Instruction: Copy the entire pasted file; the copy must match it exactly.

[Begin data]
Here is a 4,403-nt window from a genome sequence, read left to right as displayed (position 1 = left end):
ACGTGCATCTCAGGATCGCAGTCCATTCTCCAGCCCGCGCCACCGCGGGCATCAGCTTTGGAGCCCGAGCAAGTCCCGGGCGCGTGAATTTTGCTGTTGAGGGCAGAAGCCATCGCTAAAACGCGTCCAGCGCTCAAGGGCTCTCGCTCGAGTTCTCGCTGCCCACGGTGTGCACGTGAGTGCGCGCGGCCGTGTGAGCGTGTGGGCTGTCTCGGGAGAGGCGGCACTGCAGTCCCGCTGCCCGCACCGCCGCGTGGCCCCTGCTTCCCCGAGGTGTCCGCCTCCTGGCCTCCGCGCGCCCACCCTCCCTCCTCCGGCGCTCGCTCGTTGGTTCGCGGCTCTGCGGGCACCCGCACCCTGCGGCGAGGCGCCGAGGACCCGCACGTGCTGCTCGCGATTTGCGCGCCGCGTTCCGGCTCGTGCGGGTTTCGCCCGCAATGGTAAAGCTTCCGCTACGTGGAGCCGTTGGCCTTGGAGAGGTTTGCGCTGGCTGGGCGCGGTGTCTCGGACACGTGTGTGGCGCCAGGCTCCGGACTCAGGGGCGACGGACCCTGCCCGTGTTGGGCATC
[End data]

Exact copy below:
Here is a 4,403-nt window from a genome sequence, read left to right as displayed (position 1 = left end):
ACGTGCATCTCAGGATCGCAGTCCATTCTCCAGCCCGCGCCACCGCGGGCATCAGCTTTGGAGCCCGAGCAAGTCCCGGGCGCGTGAATTTTGCTGTTGAGGGCAGAAGCCATCGCTAAAACGCGTCCAGCGCTCAAGGGCTCTCGCTCGAGTTCTCGCTGCCCACGGTGTGCACGTGAGTGCGCGCGGCCGTGTGAGCGTGTGGGCTGTCTCGGGAGAGGCGGCACTGCAGTCCCGCTGCCCGCACCGCCGCGTGGCCCCTGCTTCCCCGAGGTGTCCGCCTCCTGGCCTCCGCGCGCCCACCCTCCCTCCTCCGGCGCTCGCTCGTTGGTTCGCGGCTCTGCGGGCACCCGCACCCTGCGGCGAGGCGCCGAGGACCCGCACGTGCTGCTCGCGATTTGCGCGCCGCGTTCCGGCTCGTGCGGGTTTCGCCCGCAATGGTAAAGCTTCCGCTACGTGGAGCCGTTGGCCTTGGAGAGGTTTGCGCTGGCTGGGCGCGGTGTCTCGGACACGTGTGTGGCGCCAGGCTCCGGACTCAGGGGCGACGGACCCTGCCCGTGTTGGGCATC